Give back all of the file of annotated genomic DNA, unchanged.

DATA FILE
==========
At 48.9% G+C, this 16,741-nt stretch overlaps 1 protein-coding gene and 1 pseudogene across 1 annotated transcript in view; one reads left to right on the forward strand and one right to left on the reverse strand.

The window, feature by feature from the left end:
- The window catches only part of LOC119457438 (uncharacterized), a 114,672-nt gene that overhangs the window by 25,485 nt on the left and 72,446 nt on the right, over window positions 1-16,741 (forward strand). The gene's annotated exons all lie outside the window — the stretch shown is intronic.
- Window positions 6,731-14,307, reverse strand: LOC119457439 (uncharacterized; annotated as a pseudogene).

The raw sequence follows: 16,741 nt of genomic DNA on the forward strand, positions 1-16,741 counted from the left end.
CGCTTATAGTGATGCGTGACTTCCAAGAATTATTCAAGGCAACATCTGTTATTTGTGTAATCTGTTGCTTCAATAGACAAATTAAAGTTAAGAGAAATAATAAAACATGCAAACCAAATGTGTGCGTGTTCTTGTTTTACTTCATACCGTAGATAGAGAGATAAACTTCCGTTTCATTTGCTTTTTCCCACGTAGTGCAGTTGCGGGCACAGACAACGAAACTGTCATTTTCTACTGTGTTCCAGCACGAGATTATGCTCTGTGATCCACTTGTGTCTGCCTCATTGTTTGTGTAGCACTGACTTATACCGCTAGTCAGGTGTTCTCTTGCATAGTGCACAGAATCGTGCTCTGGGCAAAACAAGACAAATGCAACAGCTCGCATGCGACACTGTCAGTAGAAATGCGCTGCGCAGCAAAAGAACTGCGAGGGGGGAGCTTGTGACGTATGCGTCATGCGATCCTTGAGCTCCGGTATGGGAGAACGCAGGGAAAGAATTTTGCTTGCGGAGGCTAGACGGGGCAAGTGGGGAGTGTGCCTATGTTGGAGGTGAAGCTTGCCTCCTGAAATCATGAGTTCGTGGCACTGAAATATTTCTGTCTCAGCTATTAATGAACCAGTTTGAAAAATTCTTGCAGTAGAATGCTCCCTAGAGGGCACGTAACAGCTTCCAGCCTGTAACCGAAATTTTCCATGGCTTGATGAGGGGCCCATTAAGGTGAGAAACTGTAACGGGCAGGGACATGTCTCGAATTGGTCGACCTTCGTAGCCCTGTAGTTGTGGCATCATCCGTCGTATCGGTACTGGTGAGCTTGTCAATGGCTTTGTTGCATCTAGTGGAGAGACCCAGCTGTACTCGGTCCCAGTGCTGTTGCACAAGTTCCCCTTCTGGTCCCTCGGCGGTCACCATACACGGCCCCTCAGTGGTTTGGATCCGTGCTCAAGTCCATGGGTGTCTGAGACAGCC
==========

At 48.9% G+C, this 16,741-nt stretch overlaps 1 protein-coding gene and 1 pseudogene across 1 annotated transcript in view; one reads left to right on the forward strand and one right to left on the reverse strand.

The window, feature by feature from the left end:
- The window catches only part of LOC119457438 (uncharacterized), a 114,672-nt gene that overhangs the window by 25,485 nt on the left and 72,446 nt on the right, over window positions 1-16,741 (forward strand). The gene's annotated exons all lie outside the window — the stretch shown is intronic.
- Window positions 6,731-14,307, reverse strand: LOC119457439 (uncharacterized; annotated as a pseudogene).

The raw sequence follows: 16,741 nt of genomic DNA on the forward strand, positions 1-16,741 counted from the left end.
CGCTTATAGTGATGCGTGACTTCCAAGAATTATTCAAGGCAACATCTGTTATTTGTGTAATCTGTTGCTTCAATAGACAAATTAAAGTTAAGAGAAATAATAAAACATGCAAACCAAATGTGTGCGTGTTCTTGTTTTACTTCATACCGTAGATAGAGAGATAAACTTCCGTTTCATTTGCTTTTTCCCACGTAGTGCAGTTGCGGGCACAGACAACGAAACTGTCATTTTCTACTGTGTTCCAGCACGAGATTATGCTCTGTGATCCACTTGTGTCTGCCTCATTGTTTGTGTAGCACTGACTTATACCGCTAGTCAGGTGTTCTCTTGCATAGTGCACAGAATCGTGCTCTGGGCAAAACAAGACAAATGCAACAGCTCGCATGCGACACTGTCAGTAGAAATGCGCTGCGCAGCAAAAGAACTGCGAGGGGGGAGCTTGTGACGTATGCGTCATGCGATCCTTGAGCTCCGGTATGGGAGAACGCAGGGAAAGAATTTTGCTTGCGGAGGCTAGACGGGGCAAGTGGGGAGTGTGCCTATGTTGGAGGTGAAGCTTGCCTCCTGAAATCATGAGTTCGTGGCACTGAAATATTTCTGTCTCAGCTATTAATGAACCAGTTTGAAAAATTCTTGCAGTAGAATGCTCCCTAGAGGGCACGTAACAGCTTCCAGCCTGTAACCGAAATTTTCCATGGCTTGATGAGGGGCCCATTAAGGTGAGAAACTGTAACGGGCAGGGACATGTCTCGAATTGGTCGACCTTCGTAGCCCTGTAGTTGTGGCATCATCCGTCGTATCGGTACTGGTGAGCTTGTCAATGGCTTTGTTGCATCTAGTGGAGAGACCCAGCTGTACTCGGTCCCAGTGCTGTTGCACAAGTTCCCCTTCTGGTCCCTCGGCGGTCACCATACACGGCCCCTCAGTGGTTTGGATCCGTGCTCAAGTCCATGGGTGTCTGAGACAGCC